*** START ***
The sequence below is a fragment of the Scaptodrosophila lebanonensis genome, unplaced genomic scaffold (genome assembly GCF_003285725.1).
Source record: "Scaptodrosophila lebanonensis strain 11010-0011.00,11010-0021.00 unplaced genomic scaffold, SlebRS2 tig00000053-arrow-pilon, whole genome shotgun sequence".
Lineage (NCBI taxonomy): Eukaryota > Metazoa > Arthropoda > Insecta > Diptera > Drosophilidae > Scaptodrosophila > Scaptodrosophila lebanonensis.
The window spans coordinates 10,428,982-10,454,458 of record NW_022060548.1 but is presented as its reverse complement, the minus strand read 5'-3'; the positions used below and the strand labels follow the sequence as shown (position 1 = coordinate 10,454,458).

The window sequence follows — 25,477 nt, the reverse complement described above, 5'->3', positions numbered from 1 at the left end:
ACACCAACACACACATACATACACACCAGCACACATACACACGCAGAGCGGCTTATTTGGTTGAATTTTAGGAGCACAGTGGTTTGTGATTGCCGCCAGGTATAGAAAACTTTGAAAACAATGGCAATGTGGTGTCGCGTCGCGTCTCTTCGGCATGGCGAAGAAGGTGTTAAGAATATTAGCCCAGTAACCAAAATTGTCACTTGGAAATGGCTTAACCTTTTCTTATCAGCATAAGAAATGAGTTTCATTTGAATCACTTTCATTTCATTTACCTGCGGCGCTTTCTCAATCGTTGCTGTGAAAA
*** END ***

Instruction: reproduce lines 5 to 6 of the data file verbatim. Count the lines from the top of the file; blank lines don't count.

The window sequence follows — 25,477 nt, the reverse complement described above, 5'->3', positions numbered from 1 at the left end:
ACACCAACACACACATACATACACACCAGCACACATACACACGCAGAGCGGCTTATTTGGTTGAATTTTAGGAGCACAGTGGTTTGTGATTGCCGCCAGGTATAGAAAACTTTGAAAACAATGGCAATGTGGTGTCGCGTCGCGTCTCTTCGGCATGGCGAAGAAGGTGTTAAGAATATTAGCCCAGTAACCAAAATTGTCACTTGGAAATGGCTTAACCTTTTCTTATCAGCATAAGAAATGAGTTTCATTTGAATCACTTTCATTTCATTTACCTGCGGCGCTTTCTCAATCGTTGCTGTGAAAA